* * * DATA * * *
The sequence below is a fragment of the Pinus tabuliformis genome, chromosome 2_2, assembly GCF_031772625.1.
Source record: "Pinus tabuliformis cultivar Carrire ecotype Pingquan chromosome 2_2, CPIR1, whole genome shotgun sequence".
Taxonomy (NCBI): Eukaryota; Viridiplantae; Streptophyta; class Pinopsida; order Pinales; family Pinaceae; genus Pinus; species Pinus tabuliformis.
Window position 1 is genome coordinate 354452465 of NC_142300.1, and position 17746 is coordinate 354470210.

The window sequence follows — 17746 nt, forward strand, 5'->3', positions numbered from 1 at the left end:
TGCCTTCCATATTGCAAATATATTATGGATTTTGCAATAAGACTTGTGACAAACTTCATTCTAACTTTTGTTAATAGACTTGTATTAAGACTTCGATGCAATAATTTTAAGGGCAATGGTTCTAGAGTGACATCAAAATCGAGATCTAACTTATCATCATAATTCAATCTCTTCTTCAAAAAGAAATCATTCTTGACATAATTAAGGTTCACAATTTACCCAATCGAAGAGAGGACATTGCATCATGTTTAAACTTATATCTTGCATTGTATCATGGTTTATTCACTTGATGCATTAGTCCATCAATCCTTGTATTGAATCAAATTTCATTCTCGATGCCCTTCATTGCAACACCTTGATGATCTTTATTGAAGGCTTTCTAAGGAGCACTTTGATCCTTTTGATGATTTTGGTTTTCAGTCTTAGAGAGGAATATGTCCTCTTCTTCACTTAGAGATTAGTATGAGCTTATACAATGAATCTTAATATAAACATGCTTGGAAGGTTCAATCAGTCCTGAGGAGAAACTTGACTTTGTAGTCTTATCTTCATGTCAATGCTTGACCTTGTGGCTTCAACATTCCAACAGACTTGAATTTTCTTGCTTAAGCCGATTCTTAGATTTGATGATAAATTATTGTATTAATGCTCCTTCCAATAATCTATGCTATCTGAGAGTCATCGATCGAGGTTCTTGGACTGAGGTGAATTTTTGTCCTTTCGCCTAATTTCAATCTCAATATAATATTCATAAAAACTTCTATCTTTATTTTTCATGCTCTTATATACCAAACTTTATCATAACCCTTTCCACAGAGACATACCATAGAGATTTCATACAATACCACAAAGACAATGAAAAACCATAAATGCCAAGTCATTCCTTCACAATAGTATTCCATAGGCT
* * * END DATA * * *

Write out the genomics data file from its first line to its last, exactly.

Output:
The sequence below is a fragment of the Pinus tabuliformis genome, chromosome 2_2, assembly GCF_031772625.1.
Source record: "Pinus tabuliformis cultivar Carrire ecotype Pingquan chromosome 2_2, CPIR1, whole genome shotgun sequence".
Taxonomy (NCBI): Eukaryota; Viridiplantae; Streptophyta; class Pinopsida; order Pinales; family Pinaceae; genus Pinus; species Pinus tabuliformis.
Window position 1 is genome coordinate 354452465 of NC_142300.1, and position 17746 is coordinate 354470210.

The window sequence follows — 17746 nt, forward strand, 5'->3', positions numbered from 1 at the left end:
TGCCTTCCATATTGCAAATATATTATGGATTTTGCAATAAGACTTGTGACAAACTTCATTCTAACTTTTGTTAATAGACTTGTATTAAGACTTCGATGCAATAATTTTAAGGGCAATGGTTCTAGAGTGACATCAAAATCGAGATCTAACTTATCATCATAATTCAATCTCTTCTTCAAAAAGAAATCATTCTTGACATAATTAAGGTTCACAATTTACCCAATCGAAGAGAGGACATTGCATCATGTTTAAACTTATATCTTGCATTGTATCATGGTTTATTCACTTGATGCATTAGTCCATCAATCCTTGTATTGAATCAAATTTCATTCTCGATGCCCTTCATTGCAACACCTTGATGATCTTTATTGAAGGCTTTCTAAGGAGCACTTTGATCCTTTTGATGATTTTGGTTTTCAGTCTTAGAGAGGAATATGTCCTCTTCTTCACTTAGAGATTAGTATGAGCTTATACAATGAATCTTAATATAAACATGCTTGGAAGGTTCAATCAGTCCTGAGGAGAAACTTGACTTTGTAGTCTTATCTTCATGTCAATGCTTGACCTTGTGGCTTCAACATTCCAACAGACTTGAATTTTCTTGCTTAAGCCGATTCTTAGATTTGATGATAAATTATTGTATTAATGCTCCTTCCAATAATCTATGCTATCTGAGAGTCATCGATCGAGGTTCTTGGACTGAGGTGAATTTTTGTCCTTTCGCCTAATTTCAATCTCAATATAATATTCATAAAAACTTCTATCTTTATTTTTCATGCTCTTATATACCAAACTTTATCATAACCCTTTCCACAGAGACATACCATAGAGATTTCATACAATACCACAAAGACAATGAAAAACCATAAATGCCAAGTCATTCCTTCACAATAGTATTCCATAGGCT